“Henry Ford is belching forth like a volcanic eruption telling the world that in 1950 the industrial slaves will be paid at the rate of $35 per day. Well, half of that would go mighty nice right now and it would help a lot in solving the economic situation that the world is going through. When you accounted your $1.00 per day increase, Henry Ford, the higher-priced men were laid off and replaced with cheaper help, so if you are sincere and intend to give the works a little of the sunlight and this scheme is not another of your tricks to hog the front pages of the newspapers throughout the world, why send some of your expert investigators over to The Murray Cor’p of America and see for yourself the slavery conditions that exist there, where humans are building the bodies for your cars, where polishers work all day Sunday, eight hours, to be exact, and receive the glorious sum of sixty-two cents for a Sabbath of slavery.” (Fred Vogel, quoted in “The American Jitters” by Edmund Wilson, 1930).
“I spent a month in Detroit adjusting the settings on the automated systems. With the new software, some of the mechanical arms weren’t hitting right. My job was to train the chief guy what to watch for. He sat in a windowed room high above the production floor, in a leather chair—he’d curse you out for sitting in it—eating donuts and drinking coffee. The other day, we had to shut down the line. I ran the diagnostics and found the problem, readjusted the settlings, and reset the system. Everything was ready to go—everything, except that the one guy with permission to push the red “restart button” was on break. He was on break, eating a donut, or taking a dump, or smoking outside. No one else is supposed to push the button. I’d already made that mistake—pushed it the other day. Management had to come down and talk to the Union leaders who were threatening to call for a walkout. Management gave it to me for that, but what do I know. I’m not Union or Management. I’m on consultant pay. So the line was shut down while head-Union button-pushing guy was on break. A hundred people just standing there. They can’t sit down or that counts against their break. But they can’t take a break either, because that violates their labor agreements. So they just stand there, all 100 and more, making $50 and hour to stare at the dead production line. I’ve beat the h--l out of my rental car driving on the potholed roads of this industrial town—roads that are as run down as this antiquated system of self-promotion, manipulation by labor against management. I’m ready to get back home.” (A_____ T_____, in an email dated March, 17, 1999, after spending a month on consultation of an automated system in a car-parts plant in Detroit).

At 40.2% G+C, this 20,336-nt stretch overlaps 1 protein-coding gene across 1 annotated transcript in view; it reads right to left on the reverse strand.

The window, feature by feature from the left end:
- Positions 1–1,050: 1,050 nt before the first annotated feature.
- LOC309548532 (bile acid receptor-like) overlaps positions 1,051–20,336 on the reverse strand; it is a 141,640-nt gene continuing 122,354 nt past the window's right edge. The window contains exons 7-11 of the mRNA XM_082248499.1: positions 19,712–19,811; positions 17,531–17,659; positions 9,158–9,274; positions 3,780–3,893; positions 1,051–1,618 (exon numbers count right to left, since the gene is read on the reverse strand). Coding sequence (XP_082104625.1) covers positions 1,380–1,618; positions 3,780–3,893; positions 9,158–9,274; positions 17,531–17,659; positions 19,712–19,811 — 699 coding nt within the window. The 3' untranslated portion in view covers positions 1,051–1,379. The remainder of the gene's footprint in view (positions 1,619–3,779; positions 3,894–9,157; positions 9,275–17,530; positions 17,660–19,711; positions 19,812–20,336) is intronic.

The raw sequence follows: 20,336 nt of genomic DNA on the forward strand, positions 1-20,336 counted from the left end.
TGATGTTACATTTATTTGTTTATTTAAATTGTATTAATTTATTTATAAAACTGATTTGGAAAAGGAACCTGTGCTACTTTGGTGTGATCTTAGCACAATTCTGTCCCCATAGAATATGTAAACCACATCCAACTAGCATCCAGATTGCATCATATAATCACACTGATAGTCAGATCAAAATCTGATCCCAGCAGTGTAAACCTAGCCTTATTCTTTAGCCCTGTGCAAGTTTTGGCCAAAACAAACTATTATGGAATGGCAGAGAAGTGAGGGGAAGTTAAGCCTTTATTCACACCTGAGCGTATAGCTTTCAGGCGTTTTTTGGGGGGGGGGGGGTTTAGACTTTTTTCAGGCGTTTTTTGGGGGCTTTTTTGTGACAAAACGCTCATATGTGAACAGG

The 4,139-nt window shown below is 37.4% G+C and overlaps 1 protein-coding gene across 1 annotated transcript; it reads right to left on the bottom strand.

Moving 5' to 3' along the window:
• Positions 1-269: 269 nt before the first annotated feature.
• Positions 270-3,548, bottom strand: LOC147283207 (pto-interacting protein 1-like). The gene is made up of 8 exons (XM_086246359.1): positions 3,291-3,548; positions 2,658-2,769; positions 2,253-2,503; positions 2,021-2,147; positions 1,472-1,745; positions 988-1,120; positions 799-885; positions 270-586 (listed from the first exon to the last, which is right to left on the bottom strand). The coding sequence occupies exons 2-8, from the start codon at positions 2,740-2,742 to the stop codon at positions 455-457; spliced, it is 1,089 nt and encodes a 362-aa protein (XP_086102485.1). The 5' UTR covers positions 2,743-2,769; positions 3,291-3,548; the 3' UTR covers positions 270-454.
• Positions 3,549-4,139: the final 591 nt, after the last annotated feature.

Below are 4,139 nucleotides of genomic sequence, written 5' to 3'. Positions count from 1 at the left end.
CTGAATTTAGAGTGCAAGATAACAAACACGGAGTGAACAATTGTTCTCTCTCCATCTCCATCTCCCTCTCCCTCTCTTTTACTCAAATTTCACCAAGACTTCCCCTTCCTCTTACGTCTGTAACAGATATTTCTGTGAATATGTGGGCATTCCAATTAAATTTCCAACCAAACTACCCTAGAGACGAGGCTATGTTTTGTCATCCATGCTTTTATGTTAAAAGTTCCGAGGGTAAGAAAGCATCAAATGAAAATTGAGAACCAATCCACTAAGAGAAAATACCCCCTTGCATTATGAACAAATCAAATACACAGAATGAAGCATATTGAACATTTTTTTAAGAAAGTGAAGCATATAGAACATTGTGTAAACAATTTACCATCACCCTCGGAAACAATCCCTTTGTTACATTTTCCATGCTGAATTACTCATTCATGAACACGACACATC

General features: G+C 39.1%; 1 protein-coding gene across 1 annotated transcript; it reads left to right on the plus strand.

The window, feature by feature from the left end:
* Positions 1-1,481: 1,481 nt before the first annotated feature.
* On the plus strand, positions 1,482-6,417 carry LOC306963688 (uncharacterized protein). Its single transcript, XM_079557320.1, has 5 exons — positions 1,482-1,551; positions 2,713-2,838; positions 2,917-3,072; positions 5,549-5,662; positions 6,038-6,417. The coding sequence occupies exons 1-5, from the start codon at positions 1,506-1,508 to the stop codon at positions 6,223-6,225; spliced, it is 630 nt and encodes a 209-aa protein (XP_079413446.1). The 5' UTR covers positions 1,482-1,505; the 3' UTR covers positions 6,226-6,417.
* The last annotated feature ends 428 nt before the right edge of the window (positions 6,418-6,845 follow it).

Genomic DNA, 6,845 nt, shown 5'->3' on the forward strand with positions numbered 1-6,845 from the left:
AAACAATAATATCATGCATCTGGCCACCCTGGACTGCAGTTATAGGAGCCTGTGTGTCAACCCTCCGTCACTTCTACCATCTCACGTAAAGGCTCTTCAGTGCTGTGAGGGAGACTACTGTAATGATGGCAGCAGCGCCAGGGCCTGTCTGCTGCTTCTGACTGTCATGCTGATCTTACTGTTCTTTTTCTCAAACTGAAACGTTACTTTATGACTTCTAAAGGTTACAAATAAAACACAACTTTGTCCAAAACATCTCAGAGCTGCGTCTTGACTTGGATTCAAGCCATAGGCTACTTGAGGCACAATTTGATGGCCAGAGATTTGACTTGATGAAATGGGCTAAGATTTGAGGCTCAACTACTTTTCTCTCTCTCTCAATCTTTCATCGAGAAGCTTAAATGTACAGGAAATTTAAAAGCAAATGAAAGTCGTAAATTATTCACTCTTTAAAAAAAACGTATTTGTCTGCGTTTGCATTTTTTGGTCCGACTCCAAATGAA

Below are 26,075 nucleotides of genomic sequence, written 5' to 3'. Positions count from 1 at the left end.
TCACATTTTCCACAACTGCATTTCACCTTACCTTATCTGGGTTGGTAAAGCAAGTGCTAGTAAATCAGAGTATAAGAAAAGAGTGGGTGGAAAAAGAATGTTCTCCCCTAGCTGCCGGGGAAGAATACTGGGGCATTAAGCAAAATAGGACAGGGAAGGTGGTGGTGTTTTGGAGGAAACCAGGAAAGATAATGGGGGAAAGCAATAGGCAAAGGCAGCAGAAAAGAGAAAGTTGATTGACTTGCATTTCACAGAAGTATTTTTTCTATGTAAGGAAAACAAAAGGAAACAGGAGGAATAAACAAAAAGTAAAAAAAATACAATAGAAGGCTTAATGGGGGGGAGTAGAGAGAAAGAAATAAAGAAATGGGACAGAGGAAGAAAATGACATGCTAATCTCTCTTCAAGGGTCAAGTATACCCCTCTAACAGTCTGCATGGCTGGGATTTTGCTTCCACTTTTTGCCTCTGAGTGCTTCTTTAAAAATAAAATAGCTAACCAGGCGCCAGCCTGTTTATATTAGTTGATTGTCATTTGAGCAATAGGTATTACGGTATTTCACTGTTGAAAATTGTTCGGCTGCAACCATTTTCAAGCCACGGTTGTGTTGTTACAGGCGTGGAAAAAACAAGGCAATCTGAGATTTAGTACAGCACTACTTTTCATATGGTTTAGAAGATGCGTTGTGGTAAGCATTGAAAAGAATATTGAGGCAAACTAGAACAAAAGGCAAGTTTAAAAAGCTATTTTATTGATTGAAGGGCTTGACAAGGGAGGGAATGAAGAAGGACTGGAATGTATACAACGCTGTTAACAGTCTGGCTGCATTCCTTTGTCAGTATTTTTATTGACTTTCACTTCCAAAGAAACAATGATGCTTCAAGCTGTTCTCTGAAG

“It only stands to reason that where there's sacrifice, there's someone collecting the sacrificial offerings. Where there's service, there is someone being served. The man who speaks to you of sacrifice is speaking of slaves and masters, and intends to be the master.” Ayn Rand